Army Corps Polluting Columbia Basin Rivers

Published August 1, 2003

The rainbow colors dancing on the Pacific Northwest’s Columbia River paint an irrefutable picture.

Trailing 200 feet downstream from the Bonneville Dam, the vibrant colors betray an ever-replenishing oil spill emanating from the inner workings of the dam. Lesser spills than this have led to stiff penalties and heavy fines against private industry.

But in this case, the offending dam is owned and operated by the Army Corps of Engineers. Washington and Oregon state officials are fuming … because they can’t do anything about it.

National Security At Issue?

The Corps has been frequently accused of trampling private citizens’ rights in enforcing its own environmental protection rules. Yet it refuses to fix the polluting dam, and refuses to submit to state environmental protection laws.

According to the Seattle Times, Oregon and Washington officials have issued the Corps four separate violation notices for the Bonneville Dam. The Corps says it has no intention of honoring the notices. According to the Corps, the states have no authority to question what occurs in a federal dam. Moreover, the Corps has refused to share information with the states, alleging that sharing such information will expose the dams to terrorism threats.

“I guess the standoff gives fresh meaning to the phrase ‘national security leaks,'” deadpanned Southern Oregon University professor Les AuCoin.

“The Corps is not required to follow state regulatory controls over the operation of generators, turbines, galleries, sumps, and pumping operations within our federal facilities,” claimed Brigadier General David Fastabend in a March 31 letter to Washington’s Department of Ecology.

Defying the Law

Responded AuCoin, “The Corps of Engineers may not be a private business, but it’s still subject to the Clean Water Act and the Endangered Species Act. Trouble is, no one is forcing it to comply with the law.”

Oil can be toxic to fish and wildlife, and state officials argue repeated oil spills threaten endangered salmon. However, availing itself of an argument it frequently derides when presented by private citizens, the Corps asserts its continual spills are harmless because the river dilutes the oil before it can harm the fish.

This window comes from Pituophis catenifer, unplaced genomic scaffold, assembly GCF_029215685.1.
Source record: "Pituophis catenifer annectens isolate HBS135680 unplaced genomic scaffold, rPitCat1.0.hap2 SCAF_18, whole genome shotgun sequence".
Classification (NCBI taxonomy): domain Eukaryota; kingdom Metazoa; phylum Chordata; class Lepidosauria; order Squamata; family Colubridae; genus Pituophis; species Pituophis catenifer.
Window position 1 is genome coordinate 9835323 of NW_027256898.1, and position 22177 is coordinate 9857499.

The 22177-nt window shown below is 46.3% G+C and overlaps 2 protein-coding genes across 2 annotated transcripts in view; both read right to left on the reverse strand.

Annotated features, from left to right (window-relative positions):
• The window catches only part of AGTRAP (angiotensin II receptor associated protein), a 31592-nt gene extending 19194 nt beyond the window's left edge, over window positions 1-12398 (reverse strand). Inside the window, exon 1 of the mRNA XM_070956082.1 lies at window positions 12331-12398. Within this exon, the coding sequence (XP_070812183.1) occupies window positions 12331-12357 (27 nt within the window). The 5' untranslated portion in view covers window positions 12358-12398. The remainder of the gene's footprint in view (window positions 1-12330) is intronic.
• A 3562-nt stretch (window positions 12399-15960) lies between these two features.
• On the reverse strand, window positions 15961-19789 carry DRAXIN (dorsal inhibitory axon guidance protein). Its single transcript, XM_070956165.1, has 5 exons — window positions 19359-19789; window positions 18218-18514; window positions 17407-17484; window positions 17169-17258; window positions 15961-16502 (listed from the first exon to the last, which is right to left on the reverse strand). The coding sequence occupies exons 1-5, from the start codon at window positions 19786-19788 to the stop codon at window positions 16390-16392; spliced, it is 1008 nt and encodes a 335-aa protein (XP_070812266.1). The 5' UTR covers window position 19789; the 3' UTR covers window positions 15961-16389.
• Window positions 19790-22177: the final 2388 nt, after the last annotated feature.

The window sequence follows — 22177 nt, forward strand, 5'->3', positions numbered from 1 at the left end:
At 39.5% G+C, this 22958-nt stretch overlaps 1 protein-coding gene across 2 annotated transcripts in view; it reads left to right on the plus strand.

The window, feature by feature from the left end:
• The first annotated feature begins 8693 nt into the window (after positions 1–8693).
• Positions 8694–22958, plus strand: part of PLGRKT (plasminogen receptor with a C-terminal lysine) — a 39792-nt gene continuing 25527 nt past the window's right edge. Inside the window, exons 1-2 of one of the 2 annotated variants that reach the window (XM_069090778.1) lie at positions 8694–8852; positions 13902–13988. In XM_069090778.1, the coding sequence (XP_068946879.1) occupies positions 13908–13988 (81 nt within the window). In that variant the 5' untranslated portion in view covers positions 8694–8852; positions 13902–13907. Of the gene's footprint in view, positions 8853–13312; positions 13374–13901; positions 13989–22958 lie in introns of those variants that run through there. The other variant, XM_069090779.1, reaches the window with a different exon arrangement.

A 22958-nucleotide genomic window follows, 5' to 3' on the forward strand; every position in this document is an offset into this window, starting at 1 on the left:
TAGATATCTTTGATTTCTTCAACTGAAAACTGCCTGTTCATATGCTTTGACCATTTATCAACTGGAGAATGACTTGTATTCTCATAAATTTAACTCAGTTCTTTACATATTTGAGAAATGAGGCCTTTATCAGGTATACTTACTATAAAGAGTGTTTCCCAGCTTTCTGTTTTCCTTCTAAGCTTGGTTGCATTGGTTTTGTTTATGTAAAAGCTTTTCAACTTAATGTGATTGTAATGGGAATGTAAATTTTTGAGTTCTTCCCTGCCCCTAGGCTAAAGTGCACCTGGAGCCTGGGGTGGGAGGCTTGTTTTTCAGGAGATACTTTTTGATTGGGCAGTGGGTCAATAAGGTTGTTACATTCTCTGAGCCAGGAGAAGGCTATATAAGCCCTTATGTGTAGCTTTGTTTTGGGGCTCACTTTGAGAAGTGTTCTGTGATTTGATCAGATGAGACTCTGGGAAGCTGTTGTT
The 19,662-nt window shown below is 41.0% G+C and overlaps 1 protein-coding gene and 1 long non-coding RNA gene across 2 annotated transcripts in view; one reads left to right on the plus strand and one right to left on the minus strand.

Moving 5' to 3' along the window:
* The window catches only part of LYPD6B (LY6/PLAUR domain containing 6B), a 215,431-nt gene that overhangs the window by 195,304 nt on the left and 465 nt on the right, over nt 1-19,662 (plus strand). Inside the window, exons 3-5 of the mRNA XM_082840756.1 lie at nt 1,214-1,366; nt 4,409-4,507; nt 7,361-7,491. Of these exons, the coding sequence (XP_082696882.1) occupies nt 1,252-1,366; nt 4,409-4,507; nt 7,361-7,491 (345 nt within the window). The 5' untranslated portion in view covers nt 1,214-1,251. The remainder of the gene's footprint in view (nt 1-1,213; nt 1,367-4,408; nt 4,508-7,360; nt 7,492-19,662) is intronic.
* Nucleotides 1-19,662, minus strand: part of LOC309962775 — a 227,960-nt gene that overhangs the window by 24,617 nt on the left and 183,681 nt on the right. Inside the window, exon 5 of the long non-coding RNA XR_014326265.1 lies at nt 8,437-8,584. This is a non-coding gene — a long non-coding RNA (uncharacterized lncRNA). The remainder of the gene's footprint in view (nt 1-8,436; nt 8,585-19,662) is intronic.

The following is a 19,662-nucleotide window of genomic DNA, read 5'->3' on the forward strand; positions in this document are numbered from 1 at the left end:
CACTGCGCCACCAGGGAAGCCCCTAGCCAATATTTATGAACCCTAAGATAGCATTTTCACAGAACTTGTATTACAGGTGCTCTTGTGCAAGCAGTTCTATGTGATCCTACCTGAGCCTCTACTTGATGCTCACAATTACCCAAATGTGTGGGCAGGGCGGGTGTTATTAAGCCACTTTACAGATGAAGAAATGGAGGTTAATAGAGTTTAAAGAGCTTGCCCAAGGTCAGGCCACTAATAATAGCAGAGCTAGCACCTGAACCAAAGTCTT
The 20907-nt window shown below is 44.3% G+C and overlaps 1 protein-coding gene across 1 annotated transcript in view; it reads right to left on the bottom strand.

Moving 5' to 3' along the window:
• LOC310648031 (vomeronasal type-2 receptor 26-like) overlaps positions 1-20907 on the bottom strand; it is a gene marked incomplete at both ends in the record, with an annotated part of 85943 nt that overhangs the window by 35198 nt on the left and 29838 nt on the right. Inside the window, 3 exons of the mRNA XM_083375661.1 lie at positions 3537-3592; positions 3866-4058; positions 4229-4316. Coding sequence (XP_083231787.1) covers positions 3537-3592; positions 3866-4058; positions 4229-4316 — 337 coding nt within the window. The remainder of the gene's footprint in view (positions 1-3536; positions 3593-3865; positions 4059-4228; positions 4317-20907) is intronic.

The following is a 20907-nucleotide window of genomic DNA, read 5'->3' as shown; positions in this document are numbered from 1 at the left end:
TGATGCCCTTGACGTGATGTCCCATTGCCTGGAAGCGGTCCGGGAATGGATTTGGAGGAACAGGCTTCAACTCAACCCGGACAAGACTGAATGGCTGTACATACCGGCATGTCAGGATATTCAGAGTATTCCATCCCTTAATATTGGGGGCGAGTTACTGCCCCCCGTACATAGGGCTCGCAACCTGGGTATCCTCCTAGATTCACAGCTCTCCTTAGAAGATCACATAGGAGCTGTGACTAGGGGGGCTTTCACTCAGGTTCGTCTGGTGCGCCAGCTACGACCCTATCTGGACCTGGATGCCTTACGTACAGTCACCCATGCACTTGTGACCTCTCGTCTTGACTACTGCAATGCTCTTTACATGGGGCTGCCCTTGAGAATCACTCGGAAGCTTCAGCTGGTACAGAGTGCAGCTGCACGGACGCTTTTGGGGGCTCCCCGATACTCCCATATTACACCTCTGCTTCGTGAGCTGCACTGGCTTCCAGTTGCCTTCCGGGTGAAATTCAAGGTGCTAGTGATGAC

“Even a small amount of oil escaping over a long time adds up to a lot of oil,” responded Chris Kaufman of the Oregon Department of Environmental Quality.

Private citizens can be forgiven for crying “hypocrisy,” according to spill responder Ron Holcomb, who works for Washington’s Department of Ecology. “There’s no question, had this been a private industry, there would have been significant financial penalties issued for those spills, and the penalties would be continuing.”


What’s worse, according to AuCoin, is that “state officials have found a paper trail showing that workers at the Bonneville Dam had illegally used soaplike compounds to mask the leaks. The compounds make the oil invisible to people–advantage Corps of Engineers. Unfortunately, they may make the oil more toxic–disadvantage, endangered fish.

“National security claims are a good way to cover up the misdeeds of government,” observed AuCoin. However, “a wise man once said, ‘A basic principle of democracy is that transparency, not opaqueness, is the public’s first safeguard against scoundrels and fools.'”

James M. Taylor is managing editor of Environment & Climate News. His email address is [email protected].